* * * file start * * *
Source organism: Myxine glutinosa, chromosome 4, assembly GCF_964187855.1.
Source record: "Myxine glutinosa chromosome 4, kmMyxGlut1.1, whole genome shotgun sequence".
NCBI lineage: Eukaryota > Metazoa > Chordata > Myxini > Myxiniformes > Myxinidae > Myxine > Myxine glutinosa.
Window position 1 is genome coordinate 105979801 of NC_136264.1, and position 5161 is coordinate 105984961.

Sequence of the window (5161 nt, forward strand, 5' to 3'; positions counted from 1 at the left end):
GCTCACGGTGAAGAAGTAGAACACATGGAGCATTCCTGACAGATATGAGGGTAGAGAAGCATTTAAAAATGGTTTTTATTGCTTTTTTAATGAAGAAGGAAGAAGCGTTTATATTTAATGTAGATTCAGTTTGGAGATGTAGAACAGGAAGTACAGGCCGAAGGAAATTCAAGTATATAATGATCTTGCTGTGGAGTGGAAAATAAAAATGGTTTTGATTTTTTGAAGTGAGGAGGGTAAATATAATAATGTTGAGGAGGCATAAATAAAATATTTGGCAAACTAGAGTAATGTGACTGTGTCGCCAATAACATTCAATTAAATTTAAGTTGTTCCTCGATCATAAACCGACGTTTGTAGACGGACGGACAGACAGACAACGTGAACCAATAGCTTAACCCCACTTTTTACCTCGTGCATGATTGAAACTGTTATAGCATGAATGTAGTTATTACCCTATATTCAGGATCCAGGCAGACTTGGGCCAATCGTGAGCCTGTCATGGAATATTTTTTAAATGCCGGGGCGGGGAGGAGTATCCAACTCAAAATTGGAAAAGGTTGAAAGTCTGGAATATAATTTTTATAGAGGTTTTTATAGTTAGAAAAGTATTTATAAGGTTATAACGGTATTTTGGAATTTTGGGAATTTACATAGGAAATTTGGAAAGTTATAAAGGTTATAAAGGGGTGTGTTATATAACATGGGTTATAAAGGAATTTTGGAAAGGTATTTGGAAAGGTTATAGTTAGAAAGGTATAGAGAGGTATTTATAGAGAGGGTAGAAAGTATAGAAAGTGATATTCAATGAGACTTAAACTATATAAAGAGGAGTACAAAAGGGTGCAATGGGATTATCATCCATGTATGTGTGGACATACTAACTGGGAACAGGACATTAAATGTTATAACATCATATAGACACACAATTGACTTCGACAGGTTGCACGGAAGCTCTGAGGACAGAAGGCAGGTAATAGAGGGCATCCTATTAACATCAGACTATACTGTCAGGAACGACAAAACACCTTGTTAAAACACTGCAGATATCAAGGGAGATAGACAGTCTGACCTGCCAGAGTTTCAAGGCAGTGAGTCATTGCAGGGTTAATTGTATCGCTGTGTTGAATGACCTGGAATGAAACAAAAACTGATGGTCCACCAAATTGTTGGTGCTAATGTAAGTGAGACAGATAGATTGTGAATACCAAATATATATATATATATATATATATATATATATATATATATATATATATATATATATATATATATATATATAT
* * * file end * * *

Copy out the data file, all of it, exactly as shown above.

Source organism: Myxine glutinosa, chromosome 4, assembly GCF_964187855.1.
Source record: "Myxine glutinosa chromosome 4, kmMyxGlut1.1, whole genome shotgun sequence".
NCBI lineage: Eukaryota > Metazoa > Chordata > Myxini > Myxiniformes > Myxinidae > Myxine > Myxine glutinosa.
Window position 1 is genome coordinate 105979801 of NC_136264.1, and position 5161 is coordinate 105984961.

Sequence of the window (5161 nt, forward strand, 5' to 3'; positions counted from 1 at the left end):
GCTCACGGTGAAGAAGTAGAACACATGGAGCATTCCTGACAGATATGAGGGTAGAGAAGCATTTAAAAATGGTTTTTATTGCTTTTTTAATGAAGAAGGAAGAAGCGTTTATATTTAATGTAGATTCAGTTTGGAGATGTAGAACAGGAAGTACAGGCCGAAGGAAATTCAAGTATATAATGATCTTGCTGTGGAGTGGAAAATAAAAATGGTTTTGATTTTTTGAAGTGAGGAGGGTAAATATAATAATGTTGAGGAGGCATAAATAAAATATTTGGCAAACTAGAGTAATGTGACTGTGTCGCCAATAACATTCAATTAAATTTAAGTTGTTCCTCGATCATAAACCGACGTTTGTAGACGGACGGACAGACAGACAACGTGAACCAATAGCTTAACCCCACTTTTTACCTCGTGCATGATTGAAACTGTTATAGCATGAATGTAGTTATTACCCTATATTCAGGATCCAGGCAGACTTGGGCCAATCGTGAGCCTGTCATGGAATATTTTTTAAATGCCGGGGCGGGGAGGAGTATCCAACTCAAAATTGGAAAAGGTTGAAAGTCTGGAATATAATTTTTATAGAGGTTTTTATAGTTAGAAAAGTATTTATAAGGTTATAACGGTATTTTGGAATTTTGGGAATTTACATAGGAAATTTGGAAAGTTATAAAGGTTATAAAGGGGTGTGTTATATAACATGGGTTATAAAGGAATTTTGGAAAGGTATTTGGAAAGGTTATAGTTAGAAAGGTATAGAGAGGTATTTATAGAGAGGGTAGAAAGTATAGAAAGTGATATTCAATGAGACTTAAACTATATAAAGAGGAGTACAAAAGGGTGCAATGGGATTATCATCCATGTATGTGTGGACATACTAACTGGGAACAGGACATTAAATGTTATAACATCATATAGACACACAATTGACTTCGACAGGTTGCACGGAAGCTCTGAGGACAGAAGGCAGGTAATAGAGGGCATCCTATTAACATCAGACTATACTGTCAGGAACGACAAAACACCTTGTTAAAACACTGCAGATATCAAGGGAGATAGACAGTCTGACCTGCCAGAGTTTCAAGGCAGTGAGTCATTGCAGGGTTAATTGTATCGCTGTGTTGAATGACCTGGAATGAAACAAAAACTGATGGTCCACCAAATTGTTGGTGCTAATGTAAGTGAGACAGATAGATTGTGAATACCAAATATATATATATATATATATATATATATATATATATATATATATATATATATATATATATATATATATATAT